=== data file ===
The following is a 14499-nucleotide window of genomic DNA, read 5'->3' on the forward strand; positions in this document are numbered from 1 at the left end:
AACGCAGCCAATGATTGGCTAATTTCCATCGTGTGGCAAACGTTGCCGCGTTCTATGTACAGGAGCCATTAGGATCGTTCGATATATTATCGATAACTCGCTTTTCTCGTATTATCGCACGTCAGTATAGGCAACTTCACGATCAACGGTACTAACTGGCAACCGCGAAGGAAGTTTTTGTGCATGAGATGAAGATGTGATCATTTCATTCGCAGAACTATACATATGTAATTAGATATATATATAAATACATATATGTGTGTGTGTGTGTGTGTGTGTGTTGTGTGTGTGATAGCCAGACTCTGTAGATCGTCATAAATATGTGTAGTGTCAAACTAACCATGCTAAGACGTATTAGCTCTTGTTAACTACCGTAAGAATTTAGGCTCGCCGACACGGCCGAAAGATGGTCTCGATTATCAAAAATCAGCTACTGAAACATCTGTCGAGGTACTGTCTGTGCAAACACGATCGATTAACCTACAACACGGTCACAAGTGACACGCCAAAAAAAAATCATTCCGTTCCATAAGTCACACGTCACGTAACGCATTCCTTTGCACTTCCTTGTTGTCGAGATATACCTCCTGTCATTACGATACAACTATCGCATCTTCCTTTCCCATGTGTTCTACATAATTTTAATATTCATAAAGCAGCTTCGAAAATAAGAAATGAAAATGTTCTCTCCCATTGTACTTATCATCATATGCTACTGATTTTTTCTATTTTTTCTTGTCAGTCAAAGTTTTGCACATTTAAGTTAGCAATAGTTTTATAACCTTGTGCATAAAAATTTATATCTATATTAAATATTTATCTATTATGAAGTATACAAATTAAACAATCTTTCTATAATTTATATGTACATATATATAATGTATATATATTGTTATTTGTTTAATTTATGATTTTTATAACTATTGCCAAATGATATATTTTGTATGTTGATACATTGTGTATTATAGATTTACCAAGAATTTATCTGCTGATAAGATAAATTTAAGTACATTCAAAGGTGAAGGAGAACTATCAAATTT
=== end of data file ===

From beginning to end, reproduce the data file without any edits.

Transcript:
The following is a 14499-nucleotide window of genomic DNA, read 5'->3' on the forward strand; positions in this document are numbered from 1 at the left end:
AACGCAGCCAATGATTGGCTAATTTCCATCGTGTGGCAAACGTTGCCGCGTTCTATGTACAGGAGCCATTAGGATCGTTCGATATATTATCGATAACTCGCTTTTCTCGTATTATCGCACGTCAGTATAGGCAACTTCACGATCAACGGTACTAACTGGCAACCGCGAAGGAAGTTTTTGTGCATGAGATGAAGATGTGATCATTTCATTCGCAGAACTATACATATGTAATTAGATATATATATAAATACATATATGTGTGTGTGTGTGTGTGTGTGTGTTGTGTGTGTGATAGCCAGACTCTGTAGATCGTCATAAATATGTGTAGTGTCAAACTAACCATGCTAAGACGTATTAGCTCTTGTTAACTACCGTAAGAATTTAGGCTCGCCGACACGGCCGAAAGATGGTCTCGATTATCAAAAATCAGCTACTGAAACATCTGTCGAGGTACTGTCTGTGCAAACACGATCGATTAACCTACAACACGGTCACAAGTGACACGCCAAAAAAAAATCATTCCGTTCCATAAGTCACACGTCACGTAACGCATTCCTTTGCACTTCCTTGTTGTCGAGATATACCTCCTGTCATTACGATACAACTATCGCATCTTCCTTTCCCATGTGTTCTACATAATTTTAATATTCATAAAGCAGCTTCGAAAATAAGAAATGAAAATGTTCTCTCCCATTGTACTTATCATCATATGCTACTGATTTTTTCTATTTTTTCTTGTCAGTCAAAGTTTTGCACATTTAAGTTAGCAATAGTTTTATAACCTTGTGCATAAAAATTTATATCTATATTAAATATTTATCTATTATGAAGTATACAAATTAAACAATCTTTCTATAATTTATATGTACATATATATAATGTATATATATTGTTATTTGTTTAATTTATGATTTTTATAACTATTGCCAAATGATATATTTTGTATGTTGATACATTGTGTATTATAGATTTACCAAGAATTTATCTGCTGATAAGATAAATTTAAGTACATTCAAAGGTGAAGGAGAACTATCAAATTT